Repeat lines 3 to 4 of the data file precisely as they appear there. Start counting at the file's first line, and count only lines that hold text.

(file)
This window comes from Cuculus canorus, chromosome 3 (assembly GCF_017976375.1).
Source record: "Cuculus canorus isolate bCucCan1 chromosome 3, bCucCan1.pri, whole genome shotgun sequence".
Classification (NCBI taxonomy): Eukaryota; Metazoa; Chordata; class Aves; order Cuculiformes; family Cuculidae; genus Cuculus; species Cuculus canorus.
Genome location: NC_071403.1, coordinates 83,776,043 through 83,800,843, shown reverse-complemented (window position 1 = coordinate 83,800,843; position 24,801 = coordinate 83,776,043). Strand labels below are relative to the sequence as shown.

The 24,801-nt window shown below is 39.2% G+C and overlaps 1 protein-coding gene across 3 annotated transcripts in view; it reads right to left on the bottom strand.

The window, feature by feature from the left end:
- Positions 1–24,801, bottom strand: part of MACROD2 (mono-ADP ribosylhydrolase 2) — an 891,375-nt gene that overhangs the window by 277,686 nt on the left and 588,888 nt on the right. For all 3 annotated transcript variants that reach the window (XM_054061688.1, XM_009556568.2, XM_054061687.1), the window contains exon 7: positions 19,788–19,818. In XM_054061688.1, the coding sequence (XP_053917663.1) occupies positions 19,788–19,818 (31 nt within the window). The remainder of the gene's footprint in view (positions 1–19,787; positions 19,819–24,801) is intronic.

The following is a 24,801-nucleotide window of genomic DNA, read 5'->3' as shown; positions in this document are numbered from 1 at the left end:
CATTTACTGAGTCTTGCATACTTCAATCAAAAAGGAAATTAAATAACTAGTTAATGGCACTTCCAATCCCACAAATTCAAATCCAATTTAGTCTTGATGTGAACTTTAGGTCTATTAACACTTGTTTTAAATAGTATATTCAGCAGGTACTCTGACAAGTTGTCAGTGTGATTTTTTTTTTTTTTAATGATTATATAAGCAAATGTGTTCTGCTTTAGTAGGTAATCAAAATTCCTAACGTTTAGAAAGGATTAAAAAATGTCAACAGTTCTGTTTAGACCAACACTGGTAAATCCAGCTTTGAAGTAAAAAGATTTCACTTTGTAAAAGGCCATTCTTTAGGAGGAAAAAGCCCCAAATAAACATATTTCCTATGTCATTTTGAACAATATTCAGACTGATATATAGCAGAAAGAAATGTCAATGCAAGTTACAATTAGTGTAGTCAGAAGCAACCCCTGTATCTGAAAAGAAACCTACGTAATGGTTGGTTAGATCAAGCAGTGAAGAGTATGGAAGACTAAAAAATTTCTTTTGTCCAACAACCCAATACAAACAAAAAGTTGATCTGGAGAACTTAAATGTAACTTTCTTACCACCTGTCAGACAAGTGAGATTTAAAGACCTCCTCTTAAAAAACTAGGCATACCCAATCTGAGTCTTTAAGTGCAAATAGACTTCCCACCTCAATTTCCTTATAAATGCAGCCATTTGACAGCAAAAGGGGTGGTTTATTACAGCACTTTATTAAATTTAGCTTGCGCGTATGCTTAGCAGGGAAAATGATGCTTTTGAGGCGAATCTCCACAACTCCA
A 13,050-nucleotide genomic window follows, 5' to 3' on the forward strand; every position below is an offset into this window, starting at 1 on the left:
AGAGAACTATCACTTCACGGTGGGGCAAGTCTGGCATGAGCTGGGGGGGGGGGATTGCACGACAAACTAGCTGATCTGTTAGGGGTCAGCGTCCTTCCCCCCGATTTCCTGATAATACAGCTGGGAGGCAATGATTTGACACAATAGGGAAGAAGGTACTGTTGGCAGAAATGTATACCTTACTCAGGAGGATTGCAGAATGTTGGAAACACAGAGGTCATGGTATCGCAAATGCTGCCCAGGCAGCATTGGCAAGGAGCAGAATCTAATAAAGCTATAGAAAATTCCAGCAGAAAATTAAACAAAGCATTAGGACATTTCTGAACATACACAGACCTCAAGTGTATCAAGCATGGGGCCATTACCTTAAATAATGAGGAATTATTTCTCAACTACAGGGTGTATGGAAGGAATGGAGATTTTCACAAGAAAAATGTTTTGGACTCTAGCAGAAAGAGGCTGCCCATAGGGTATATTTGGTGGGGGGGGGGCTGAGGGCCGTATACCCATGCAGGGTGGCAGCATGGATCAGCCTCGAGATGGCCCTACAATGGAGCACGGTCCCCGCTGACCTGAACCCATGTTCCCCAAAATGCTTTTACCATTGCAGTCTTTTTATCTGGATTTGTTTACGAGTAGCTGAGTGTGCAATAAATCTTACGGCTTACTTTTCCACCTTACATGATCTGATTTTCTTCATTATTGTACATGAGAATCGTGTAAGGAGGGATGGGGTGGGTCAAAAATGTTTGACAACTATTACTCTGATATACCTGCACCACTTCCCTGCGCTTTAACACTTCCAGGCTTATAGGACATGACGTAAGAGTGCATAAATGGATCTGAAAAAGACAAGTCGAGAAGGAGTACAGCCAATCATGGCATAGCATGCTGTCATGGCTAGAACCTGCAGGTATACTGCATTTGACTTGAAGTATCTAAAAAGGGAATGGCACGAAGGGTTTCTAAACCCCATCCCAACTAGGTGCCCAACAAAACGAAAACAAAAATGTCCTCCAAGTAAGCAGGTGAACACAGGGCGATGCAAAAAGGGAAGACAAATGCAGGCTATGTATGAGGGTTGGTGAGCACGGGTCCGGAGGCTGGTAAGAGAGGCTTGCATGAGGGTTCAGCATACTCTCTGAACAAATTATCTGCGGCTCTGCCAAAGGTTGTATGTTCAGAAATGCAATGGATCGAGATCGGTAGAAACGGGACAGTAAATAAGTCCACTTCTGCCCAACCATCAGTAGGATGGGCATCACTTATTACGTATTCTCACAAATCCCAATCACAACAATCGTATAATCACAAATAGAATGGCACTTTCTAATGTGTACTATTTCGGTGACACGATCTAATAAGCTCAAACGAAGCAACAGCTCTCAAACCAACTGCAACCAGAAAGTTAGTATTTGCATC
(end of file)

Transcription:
Classification (NCBI taxonomy): Eukaryota; Metazoa; Chordata; class Aves; order Cuculiformes; family Cuculidae; genus Cuculus; species Cuculus canorus.
Genome location: NC_071403.1, coordinates 83,776,043 through 83,800,843, shown reverse-complemented (window position 1 = coordinate 83,800,843; position 24,801 = coordinate 83,776,043). Strand labels below are relative to the sequence as shown.